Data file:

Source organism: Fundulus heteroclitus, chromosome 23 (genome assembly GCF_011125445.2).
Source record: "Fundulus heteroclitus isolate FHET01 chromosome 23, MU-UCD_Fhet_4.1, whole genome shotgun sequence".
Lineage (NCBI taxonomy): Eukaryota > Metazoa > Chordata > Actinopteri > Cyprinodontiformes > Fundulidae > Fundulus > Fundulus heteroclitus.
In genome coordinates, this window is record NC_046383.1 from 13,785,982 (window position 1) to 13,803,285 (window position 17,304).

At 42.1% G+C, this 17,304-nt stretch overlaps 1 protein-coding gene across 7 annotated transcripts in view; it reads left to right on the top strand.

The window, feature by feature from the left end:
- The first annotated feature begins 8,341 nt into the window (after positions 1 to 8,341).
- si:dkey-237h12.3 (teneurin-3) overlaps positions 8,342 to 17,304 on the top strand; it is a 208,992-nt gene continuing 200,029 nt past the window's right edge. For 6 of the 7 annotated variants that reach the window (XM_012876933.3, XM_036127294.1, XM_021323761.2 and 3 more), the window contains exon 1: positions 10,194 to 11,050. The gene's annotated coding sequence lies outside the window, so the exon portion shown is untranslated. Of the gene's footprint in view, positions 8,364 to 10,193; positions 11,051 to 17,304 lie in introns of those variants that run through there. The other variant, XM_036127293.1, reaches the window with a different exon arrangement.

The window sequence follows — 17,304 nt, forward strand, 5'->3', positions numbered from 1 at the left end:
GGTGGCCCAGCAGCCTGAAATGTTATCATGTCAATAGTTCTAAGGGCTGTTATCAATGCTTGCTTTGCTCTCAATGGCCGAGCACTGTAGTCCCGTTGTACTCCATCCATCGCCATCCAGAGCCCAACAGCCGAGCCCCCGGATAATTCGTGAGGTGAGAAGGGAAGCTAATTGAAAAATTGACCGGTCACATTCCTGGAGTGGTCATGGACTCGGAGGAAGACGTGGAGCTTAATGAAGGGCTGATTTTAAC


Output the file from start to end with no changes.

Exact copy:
Source organism: Fundulus heteroclitus, chromosome 23 (genome assembly GCF_011125445.2).
Source record: "Fundulus heteroclitus isolate FHET01 chromosome 23, MU-UCD_Fhet_4.1, whole genome shotgun sequence".
Lineage (NCBI taxonomy): Eukaryota > Metazoa > Chordata > Actinopteri > Cyprinodontiformes > Fundulidae > Fundulus > Fundulus heteroclitus.
In genome coordinates, this window is record NC_046383.1 from 13,785,982 (window position 1) to 13,803,285 (window position 17,304).

At 42.1% G+C, this 17,304-nt stretch overlaps 1 protein-coding gene across 7 annotated transcripts in view; it reads left to right on the top strand.

The window, feature by feature from the left end:
- The first annotated feature begins 8,341 nt into the window (after positions 1 to 8,341).
- si:dkey-237h12.3 (teneurin-3) overlaps positions 8,342 to 17,304 on the top strand; it is a 208,992-nt gene continuing 200,029 nt past the window's right edge. For 6 of the 7 annotated variants that reach the window (XM_012876933.3, XM_036127294.1, XM_021323761.2 and 3 more), the window contains exon 1: positions 10,194 to 11,050. The gene's annotated coding sequence lies outside the window, so the exon portion shown is untranslated. Of the gene's footprint in view, positions 8,364 to 10,193; positions 11,051 to 17,304 lie in introns of those variants that run through there. The other variant, XM_036127293.1, reaches the window with a different exon arrangement.

The window sequence follows — 17,304 nt, forward strand, 5'->3', positions numbered from 1 at the left end:
GGTGGCCCAGCAGCCTGAAATGTTATCATGTCAATAGTTCTAAGGGCTGTTATCAATGCTTGCTTTGCTCTCAATGGCCGAGCACTGTAGTCCCGTTGTACTCCATCCATCGCCATCCAGAGCCCAACAGCCGAGCCCCCGGATAATTCGTGAGGTGAGAAGGGAAGCTAATTGAAAAATTGACCGGTCACATTCCTGGAGTGGTCATGGACTCGGAGGAAGACGTGGAGCTTAATGAAGGGCTGATTTTAAC